The most important class, however, for me and for hundreds of other Hungarian musicians, was the chamber-music class. From about the age of fourteen, and until graduation from the Academy, all instrumentalists except the heavy-brass players and percussionists had to participate in this course. Presiding over it for many years was the composer Leó Weiner, who thus exercised an enormous influence on three generations of Hungarian musicians.

Sir Georg Solti
Liszt Academy Wind Ensemble

5 December 2020, 19.00-21.00

Solti Hall

Liszt Academy Wind Ensemble Presented by Liszt Academy


R. Strauss: Suite in B-flat major, Op. 4
Stravinsky: Symphonies of Wind Instruments
Stravinsky: Octet
Mozart: Serenade in B-flat major, K. 361 (ʻGran Partitaʼ)
György Orbán: Pavillon-sinfonietta

Liszt Academy Wind Ensemble
Conductor: Mátyás Antal

Ödön Mihalovich stood at the head of the Liszt Academy for 32 years, from 1887 until 1919 – longer than anybody else. He is considered the second founder of the institution; his two greatest achievements were the construction of the new – that is, the current – building, and contracting instructors such as Bartók, Kodály, Weiner and Dohnányi. However, Mihalovich implemented major developments in other areas as well. When he took over the directorship, classes were taught in the following subjects only: piano, organ, singing, violin, cello and composition. Under his direction, double bass teaching started as a complement to the string department in the 1890/91 academic year, while from the middle of the decade it was the turn of the wind instruments: horn and oboe (1894/95), flute and clarinet (1895/96), bassoon (1896/97), trombone and trumpet (1897/1898). In the past 125 years countless fine musicians have graduated from the wind departments of the Liszt Academy, thereby further burnishing the reputation of Hungarian music and teaching.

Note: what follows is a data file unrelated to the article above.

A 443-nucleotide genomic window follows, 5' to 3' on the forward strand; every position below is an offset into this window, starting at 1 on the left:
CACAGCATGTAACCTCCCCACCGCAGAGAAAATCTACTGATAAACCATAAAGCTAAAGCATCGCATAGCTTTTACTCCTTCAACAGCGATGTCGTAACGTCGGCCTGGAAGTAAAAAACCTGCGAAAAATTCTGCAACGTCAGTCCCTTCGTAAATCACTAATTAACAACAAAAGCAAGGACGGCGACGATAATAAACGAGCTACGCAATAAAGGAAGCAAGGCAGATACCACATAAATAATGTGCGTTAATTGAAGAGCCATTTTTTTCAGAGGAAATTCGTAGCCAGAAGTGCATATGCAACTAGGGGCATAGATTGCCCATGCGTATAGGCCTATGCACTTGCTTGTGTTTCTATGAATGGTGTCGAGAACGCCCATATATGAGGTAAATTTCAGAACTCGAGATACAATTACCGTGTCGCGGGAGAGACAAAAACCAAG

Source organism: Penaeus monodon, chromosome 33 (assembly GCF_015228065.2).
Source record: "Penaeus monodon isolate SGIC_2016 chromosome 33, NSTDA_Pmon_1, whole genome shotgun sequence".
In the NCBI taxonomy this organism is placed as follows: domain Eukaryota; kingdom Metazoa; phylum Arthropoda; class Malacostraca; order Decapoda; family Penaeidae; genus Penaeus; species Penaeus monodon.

Presented by

Liszt Academy Concert Centre